- The Washington Times - Saturday, March 23, 2002

Cathaee Hudgins has organized auctions for the Washington Performing Arts Society's last five annual galas. She says she's astonished that some animal-rights groups are objecting to the auctioning off of puppies especially given the lengths many puppy providers go to to make sure the animals end up in good homes.
"For all five years we had a puppy as an auction item," she said, adding she never had any complaints.
The uproar over puppes as auction items stems from a March 2 charity event to benefit the PTA at Wayside Elementary School in Potomac. The school received complaints when it announced that among the auction items would be a golden retriever puppy provided by a kennel.
The group was persuaded to drop the puppy from the auction.
Miss Hudgins credited Potomac Kennels, which provided puppies for the performing arts society auctions, for handling the events responsibly. Potomac Kennels has provided about 10 puppies a year to charity auctions for the past eight years, including the golden retriever puppy that was to have been auctioned at Wayside Elementary.
Sue-Anne Slonin, the general manager of Potomac Kennels, said two handlers bring a puppy to an auction for a maximum of two hours, and prospective bidders are counseled on the responsibilities of pet ownership.
After the auction, the winning bidder is not allowed to take the dog home. Instead, the new owner must come to her kennel to receive further training on how to care for the puppy.
Miss Hudgins said in her experience the waiting period took the impulse out of the purchase.
"The people were given seven days to think about it, so if it was an impulse buy, people had seven days to change their mind."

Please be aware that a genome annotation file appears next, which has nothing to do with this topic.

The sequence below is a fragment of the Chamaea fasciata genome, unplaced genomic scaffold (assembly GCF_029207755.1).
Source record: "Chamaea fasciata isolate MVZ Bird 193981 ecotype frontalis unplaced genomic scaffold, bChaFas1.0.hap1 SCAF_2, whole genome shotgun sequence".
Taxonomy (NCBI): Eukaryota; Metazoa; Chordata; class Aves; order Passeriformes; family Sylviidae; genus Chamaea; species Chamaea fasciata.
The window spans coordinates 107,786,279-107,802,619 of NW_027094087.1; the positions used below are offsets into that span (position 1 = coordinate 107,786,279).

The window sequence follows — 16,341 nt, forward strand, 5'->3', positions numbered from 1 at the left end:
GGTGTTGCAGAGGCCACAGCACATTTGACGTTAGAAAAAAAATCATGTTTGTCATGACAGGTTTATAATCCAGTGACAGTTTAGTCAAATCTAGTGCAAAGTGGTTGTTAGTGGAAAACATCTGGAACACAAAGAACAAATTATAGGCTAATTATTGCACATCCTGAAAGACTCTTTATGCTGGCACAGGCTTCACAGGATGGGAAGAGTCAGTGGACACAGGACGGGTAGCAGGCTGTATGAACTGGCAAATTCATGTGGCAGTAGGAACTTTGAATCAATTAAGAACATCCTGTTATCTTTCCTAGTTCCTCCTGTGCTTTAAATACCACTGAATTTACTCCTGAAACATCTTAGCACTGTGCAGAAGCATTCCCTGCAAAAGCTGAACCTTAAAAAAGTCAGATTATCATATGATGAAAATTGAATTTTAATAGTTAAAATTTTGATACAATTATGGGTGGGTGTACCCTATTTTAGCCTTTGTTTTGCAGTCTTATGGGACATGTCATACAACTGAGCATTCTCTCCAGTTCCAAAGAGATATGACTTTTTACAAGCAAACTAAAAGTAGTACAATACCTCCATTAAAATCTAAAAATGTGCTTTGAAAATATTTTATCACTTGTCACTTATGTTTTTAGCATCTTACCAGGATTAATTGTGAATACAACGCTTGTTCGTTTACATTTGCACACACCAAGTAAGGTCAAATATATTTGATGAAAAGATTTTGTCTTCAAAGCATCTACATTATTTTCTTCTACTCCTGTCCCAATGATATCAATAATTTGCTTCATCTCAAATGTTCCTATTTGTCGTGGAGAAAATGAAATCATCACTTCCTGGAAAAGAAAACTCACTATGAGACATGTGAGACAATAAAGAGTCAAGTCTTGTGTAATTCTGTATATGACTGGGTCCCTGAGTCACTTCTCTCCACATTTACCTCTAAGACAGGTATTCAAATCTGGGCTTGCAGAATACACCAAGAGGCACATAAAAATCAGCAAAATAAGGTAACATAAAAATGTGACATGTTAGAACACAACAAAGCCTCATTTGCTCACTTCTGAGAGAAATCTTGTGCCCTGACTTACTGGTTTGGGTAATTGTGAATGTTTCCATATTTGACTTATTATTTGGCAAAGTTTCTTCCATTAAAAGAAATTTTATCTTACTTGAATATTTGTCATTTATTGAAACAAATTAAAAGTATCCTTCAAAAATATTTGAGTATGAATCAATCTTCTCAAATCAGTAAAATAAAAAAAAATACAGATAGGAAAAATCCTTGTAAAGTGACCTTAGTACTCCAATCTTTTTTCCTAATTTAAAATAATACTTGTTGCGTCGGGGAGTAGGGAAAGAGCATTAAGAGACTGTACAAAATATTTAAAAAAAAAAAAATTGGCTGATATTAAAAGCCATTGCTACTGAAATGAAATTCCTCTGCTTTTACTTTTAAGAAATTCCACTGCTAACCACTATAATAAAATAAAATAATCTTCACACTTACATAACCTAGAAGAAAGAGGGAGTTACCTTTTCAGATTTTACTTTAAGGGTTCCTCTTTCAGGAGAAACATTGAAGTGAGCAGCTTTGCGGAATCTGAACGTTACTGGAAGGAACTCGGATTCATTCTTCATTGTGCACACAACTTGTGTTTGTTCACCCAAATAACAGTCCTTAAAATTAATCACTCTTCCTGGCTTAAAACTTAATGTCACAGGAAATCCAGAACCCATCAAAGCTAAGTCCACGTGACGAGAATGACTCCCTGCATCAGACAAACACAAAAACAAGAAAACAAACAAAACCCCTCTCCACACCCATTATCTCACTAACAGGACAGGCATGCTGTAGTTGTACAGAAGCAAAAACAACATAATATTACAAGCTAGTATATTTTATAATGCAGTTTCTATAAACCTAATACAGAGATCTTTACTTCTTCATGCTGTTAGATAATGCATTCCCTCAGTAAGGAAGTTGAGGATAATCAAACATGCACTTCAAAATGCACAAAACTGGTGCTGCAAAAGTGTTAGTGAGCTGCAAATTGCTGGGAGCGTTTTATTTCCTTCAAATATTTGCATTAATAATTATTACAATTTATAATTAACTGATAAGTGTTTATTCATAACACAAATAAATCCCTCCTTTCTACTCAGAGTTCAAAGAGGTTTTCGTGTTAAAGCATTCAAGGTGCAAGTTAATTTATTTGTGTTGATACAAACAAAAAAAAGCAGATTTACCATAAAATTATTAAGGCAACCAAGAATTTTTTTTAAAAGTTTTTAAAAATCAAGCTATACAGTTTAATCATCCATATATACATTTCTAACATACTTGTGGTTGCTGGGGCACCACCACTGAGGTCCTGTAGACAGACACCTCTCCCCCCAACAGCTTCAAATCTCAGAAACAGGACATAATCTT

Potomac Kennels, like pet stores and breeders, does not take back unwanted puppies, Mrs. Slonin said.
"On rare occasions we did have a situation where the person who won the dog didn't really want it," said Mrs. Slonin, adding that it has happened about five times in eight years.
In cases like that, she said, the person with the second-highest bid usually is contacted.
Mrs. Slonin said that despite the Wayside Elementary experience, she plans to continue to provide puppies for auctions.
But a coalition of animal-welfare activists upset about the Montgomery County PTA group's planned puppy auction hopes to prevent animals from being prizes at charity events.
Dan Keppler, president of Golden Retriever Rescue, Education and Training, said the majority of dogs his organization takes in are "owner give-ups."
"The owner has gone out and bought a puppy and realizes six months later that the dog doesn't fit their lifestyle," he said.
Kerry Vinkler, director of humane education for the Montgomery County Humane Society, said she was "very shocked" when she heard Wayside was auctioning the puppy March 2 and called the school's principal to complain.
The county's humane society takes in more than 10,000 dogs a year. And the cost of an animal doesn't always determine whether it will be kept, she said, noting that 45 percent of the dogs at the humane society are purebred.
"At the time they have to give them up, it doesn't seem to matter how much they paid," Mrs. Vinkler said.
Miss Vinkler said the humane society is "not organizing a ban on these auctions" but would be "pretty supportive of not auctioning off any live domesticated animals."
Mr. Keppler said activists for animals are planning to take the issue to the county school board.


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